Full Circle

So here we are again.

Some of you may know that over this past week I’ve been in the process of moving from Seattle to Los Angeles. What a lot of you probably don’t know is why.

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This move is very important to me. It is very scary but it also feels vital, I have to do it. I was living in LA and had just graduated from FIDM (The Fashion Institute of Design and Merchandising) when I got diagnosed with cancer. Well, it was suspected that I had cancer so I went home immediately to get diagnosed but, you get the gist. I had been in LA for just about 15 months. I had suffered through those terrible first three where you miss your family, your home, everything normal. I had forged irreplaceable friendships and created my own home, my own community, my new normal. And then I was ripped out of “my life,” and shoved into a totally new one. Literally, I found out I “might” have cancer in the morning and by the evening I was on a plane home. My roommates had to pack up all of my belongings (some of which are still here, btw) and send them to WA.

Sure, I could have stayed in LA if I wanted to. If I wanted to suffer through it alone, burden my friends with the responsibility of taking care of me, of watching me lose myself over and over again. But I knew what was best and even though I didn’t necessarily want to I knew that I had to go back home. I don’t regret that decision, I needed to be with my family. But that didn’t make it any easier for me to leave my “new” family, it broke my heart.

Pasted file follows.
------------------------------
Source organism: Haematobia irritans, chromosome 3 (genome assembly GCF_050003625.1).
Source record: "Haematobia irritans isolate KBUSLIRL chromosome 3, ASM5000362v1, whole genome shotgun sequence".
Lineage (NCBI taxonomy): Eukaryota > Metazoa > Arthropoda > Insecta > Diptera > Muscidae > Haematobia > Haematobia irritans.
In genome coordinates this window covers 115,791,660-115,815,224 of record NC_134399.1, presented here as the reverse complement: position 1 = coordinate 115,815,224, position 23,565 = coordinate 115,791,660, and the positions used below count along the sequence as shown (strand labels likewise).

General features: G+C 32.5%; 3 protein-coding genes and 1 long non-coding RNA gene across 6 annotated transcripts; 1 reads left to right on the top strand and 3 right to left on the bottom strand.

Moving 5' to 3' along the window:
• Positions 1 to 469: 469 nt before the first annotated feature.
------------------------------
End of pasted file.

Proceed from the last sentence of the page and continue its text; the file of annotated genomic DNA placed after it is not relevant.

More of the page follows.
I still remember when the doctor came in to diagnose me and I asked, “When can I go back?,” and he said, “It will be at least eight months.” So there it was. Eight months. My biggest fear was that during those eight months, my LA community would dwindle, my irreplaceable friends would forget about me and move on. They’d get caught up in the constant motion of LA and leave me in the dust. I mean, I’d only known them for a year or less-than, and I didn’t know if they valued my friendship as much as I valued theirs.

Truth be told, I don’t care that much about LA. Yeah I love the beach, I love the shopping, I love how modern and cool everything is. But I don’t feel like I can’t find just as many or just as spectacular things to love in Seattle or anywhere else for that matter. I care about my friends. I wasn’t sitting at home thinking I’ve got to beat this, I’ve got to survive cancer. I was thinking, I’ve got to do this, I’ve got to take this chemo so that I can get to the eighth month and go home, back to LA, back to my beautiful friends. As far as I’m concerned, the chemo fought the cancer, I fought the emotional repercussions and tried my best to enjoy my time in Washington with my family. But I did it all with a fire fueled by my determination to get back to Los Angeles.